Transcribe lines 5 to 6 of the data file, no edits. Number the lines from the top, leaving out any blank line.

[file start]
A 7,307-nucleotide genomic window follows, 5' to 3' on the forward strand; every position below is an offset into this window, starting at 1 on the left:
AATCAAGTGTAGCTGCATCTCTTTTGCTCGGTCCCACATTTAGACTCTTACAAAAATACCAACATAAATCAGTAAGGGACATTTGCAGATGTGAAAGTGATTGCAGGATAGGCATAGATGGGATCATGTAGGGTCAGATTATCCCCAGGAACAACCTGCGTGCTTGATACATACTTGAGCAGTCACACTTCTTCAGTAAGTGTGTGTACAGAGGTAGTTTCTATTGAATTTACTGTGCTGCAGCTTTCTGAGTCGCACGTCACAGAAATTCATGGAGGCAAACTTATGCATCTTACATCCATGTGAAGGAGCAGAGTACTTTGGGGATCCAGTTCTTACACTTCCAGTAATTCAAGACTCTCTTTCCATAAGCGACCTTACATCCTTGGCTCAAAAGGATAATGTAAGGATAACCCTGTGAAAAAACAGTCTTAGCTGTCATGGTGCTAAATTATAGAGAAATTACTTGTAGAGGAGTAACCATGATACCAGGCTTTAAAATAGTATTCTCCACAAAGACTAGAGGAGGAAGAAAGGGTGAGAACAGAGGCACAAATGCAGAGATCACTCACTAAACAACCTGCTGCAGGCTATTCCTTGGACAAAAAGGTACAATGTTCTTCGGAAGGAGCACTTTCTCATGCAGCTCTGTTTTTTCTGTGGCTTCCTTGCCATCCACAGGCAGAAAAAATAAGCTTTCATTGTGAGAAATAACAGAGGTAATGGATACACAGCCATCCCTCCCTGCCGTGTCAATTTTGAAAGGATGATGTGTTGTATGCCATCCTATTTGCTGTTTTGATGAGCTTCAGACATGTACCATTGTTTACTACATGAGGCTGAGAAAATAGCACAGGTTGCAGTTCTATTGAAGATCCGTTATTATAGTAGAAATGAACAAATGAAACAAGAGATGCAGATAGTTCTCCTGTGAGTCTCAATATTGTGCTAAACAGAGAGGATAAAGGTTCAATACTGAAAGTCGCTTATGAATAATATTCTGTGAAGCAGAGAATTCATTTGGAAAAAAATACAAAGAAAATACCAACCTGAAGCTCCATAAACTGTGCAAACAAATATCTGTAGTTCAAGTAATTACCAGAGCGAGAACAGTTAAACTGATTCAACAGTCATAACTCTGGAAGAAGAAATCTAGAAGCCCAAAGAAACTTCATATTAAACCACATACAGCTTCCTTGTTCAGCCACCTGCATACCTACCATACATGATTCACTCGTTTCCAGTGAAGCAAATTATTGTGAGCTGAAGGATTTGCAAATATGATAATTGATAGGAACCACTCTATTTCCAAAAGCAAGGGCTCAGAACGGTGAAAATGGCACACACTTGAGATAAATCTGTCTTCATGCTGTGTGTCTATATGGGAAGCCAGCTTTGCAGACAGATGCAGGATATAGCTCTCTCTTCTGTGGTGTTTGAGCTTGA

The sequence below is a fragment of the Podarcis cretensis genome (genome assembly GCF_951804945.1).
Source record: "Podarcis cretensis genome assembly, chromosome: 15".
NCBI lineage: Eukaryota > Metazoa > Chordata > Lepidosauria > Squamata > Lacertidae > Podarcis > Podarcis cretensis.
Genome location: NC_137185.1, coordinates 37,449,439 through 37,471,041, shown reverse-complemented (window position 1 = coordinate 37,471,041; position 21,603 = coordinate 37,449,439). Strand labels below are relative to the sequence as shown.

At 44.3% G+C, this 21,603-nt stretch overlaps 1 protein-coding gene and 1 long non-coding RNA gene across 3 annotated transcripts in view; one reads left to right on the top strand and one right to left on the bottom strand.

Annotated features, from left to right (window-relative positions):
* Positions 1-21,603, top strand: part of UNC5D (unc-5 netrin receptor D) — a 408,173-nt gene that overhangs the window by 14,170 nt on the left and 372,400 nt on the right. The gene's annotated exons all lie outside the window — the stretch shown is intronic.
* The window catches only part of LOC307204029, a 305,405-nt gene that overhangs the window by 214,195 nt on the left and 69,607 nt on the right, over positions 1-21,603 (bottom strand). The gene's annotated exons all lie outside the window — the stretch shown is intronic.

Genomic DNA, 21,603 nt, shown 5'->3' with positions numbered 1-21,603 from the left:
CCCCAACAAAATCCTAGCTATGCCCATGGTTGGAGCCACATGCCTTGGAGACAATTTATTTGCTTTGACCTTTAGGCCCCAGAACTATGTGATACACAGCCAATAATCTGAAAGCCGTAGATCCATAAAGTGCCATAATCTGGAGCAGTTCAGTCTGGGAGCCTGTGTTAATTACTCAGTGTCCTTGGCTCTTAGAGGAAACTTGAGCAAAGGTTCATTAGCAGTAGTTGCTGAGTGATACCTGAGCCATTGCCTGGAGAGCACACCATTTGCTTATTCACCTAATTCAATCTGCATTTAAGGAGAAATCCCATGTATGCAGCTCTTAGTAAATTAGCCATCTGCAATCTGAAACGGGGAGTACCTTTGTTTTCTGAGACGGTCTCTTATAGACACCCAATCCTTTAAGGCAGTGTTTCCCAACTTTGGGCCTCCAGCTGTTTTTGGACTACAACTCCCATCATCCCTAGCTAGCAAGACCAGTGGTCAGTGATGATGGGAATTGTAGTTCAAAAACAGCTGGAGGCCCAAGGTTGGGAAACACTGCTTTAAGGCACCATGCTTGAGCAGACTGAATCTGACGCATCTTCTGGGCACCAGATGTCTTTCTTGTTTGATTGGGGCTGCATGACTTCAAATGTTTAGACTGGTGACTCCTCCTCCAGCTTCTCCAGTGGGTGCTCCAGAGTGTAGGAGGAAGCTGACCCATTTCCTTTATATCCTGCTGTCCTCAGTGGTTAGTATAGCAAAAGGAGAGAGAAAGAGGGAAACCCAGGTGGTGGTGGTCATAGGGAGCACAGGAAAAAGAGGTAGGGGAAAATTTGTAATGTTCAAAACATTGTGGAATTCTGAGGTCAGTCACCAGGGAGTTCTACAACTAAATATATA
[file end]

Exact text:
NCBI lineage: Eukaryota > Metazoa > Chordata > Lepidosauria > Squamata > Lacertidae > Podarcis > Podarcis cretensis.
Genome location: NC_137185.1, coordinates 37,449,439 through 37,471,041, shown reverse-complemented (window position 1 = coordinate 37,471,041; position 21,603 = coordinate 37,449,439). Strand labels below are relative to the sequence as shown.